Monday, February 22, 2016
Review: DOLLY DOLL
by Leo Schulz (Lulu Press, 2014)
Reviewed by Craig Sisterson
Two naive middle-class teenagers are confronted by the harsh realities of life for those 'from the other side of the tracks' when their rebellious joyride deep into the 1970s New Zealand countryside takes a sinister turn.
A teen coming-of-age roadtrip full of misadventures melds with a gritty gang tale in this fast-moving novella (98 pages). DOLLY DOLL is penned by London-based Kiwi author Leo Schulz, who grew up in South Auckland and the rural Hokianga (both places where he had some contact with indigenous New Zealand gangs). He's used that background knowledge to good effect in this story set in the 1970s North Island countryside.
Dolly is a fifteen-year-old from a good family, doing well at boarding school, but feeling a bit listless. Her life feels so plain and organised: her family owns a dairy farm, she's just completed school exams, and is looking forward to a holiday in Sydney with her best friend, and her father buying her a Morris Minor for her sixteenth birthday. She yearns for more than her comfortable 'good girl' life, and when her rich and reckless boyfriend Freddie decides to head out of town, Dolly doesn't take much convincing to go with him.
But what starts as a bit of teenage rebellion and freedom-chasing quickly goes awry when Freddie brutally beats up a Maori youth who looked at Dolly 'the wrong way'. It's the kind of violence Dolly's never witnessed before, and is only a harbinger of much worse things to come.
The young couple are now fully on the run: not just from their parents, but also from the police and anybody who knows the badly beaten boy. When Dolly is out and about and runs into four leather-jacketed Maori men, she shudders to realise the boy was associated with the Mongrel Mob, a feared New Zealand gang.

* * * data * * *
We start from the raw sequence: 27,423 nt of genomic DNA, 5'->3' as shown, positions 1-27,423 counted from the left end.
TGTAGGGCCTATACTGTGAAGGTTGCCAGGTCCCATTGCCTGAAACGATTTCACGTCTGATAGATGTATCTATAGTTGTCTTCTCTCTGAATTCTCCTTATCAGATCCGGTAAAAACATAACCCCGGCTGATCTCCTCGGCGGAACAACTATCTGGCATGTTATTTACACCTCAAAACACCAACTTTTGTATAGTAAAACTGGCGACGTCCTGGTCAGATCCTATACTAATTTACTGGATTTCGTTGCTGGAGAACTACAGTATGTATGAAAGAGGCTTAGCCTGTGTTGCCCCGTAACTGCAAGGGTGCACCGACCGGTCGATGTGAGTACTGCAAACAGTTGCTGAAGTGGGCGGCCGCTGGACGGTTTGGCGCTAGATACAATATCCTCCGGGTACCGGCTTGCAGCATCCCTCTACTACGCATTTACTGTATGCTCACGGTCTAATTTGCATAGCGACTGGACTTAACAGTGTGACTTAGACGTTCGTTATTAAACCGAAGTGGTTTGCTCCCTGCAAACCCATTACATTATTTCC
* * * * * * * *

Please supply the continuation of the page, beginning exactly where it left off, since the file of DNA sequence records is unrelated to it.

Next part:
Feeling isolated among the small towns and spacious countryside of 1970s New Zealand, fearful of going to the police because of what they've done, Dolly and Freddie try to escape from the gang, kick-starting a terrifying game of cat-and-mouse that leaves the youngsters facing some brutal realities and harsh choices.
DOLLY DOLL is subtitled as 'love in the backblocks', but it is no romance. From the young lovers themselves to Dolly's growing fascination with one of the gang members, everything is a little dark, a little twisted. Actually, more than a little. This is a gritty tale that may shock some, but is realistic in many ways, from its portrayal of teenage naivete to the blend of violent loyalties and mercenary nature in gang life.
In short time and space, Schulz crafts an attention-grabbing tale that is worth a read. His prose veers blunt rather than elegant, suiting the story he's telling. Short chapters and plenty of action keeps things moving. For me, I was curious to follow Dolly and Freddie's story, without ever feeling completely engaged by them as characters. Don't get me wrong, Schulz crafts some interesting and very believable characters throughout DOLLY DOLL. For a novella-length tale where an author doesn't have many brush-strokes to work with, I felt he did a good job bringing texture, even a little depth in some cases, to much of the cast.
Schulz creates a solid narrative drive: just what will happen to Freddie and Dolly? Will the Mongrel Mob exact revenge? They wanted adventure and to escape from their ordinary if sheltered lives - can they now escape from their escape? And how will they be changed by the experience, if they survive it?
A quick read, exciting in parts, that raises a few issues and gives readers a peek into the differing layers of New Zealand rural life as it was back in the 1970s - and may still be in some ways.
Note: despite being independently published and not widely available in bookstores, this book created a bit of a stir online, as rival New Zealand gangs the Mongrel Mob and Black Power battled on Facebook. You can read more here.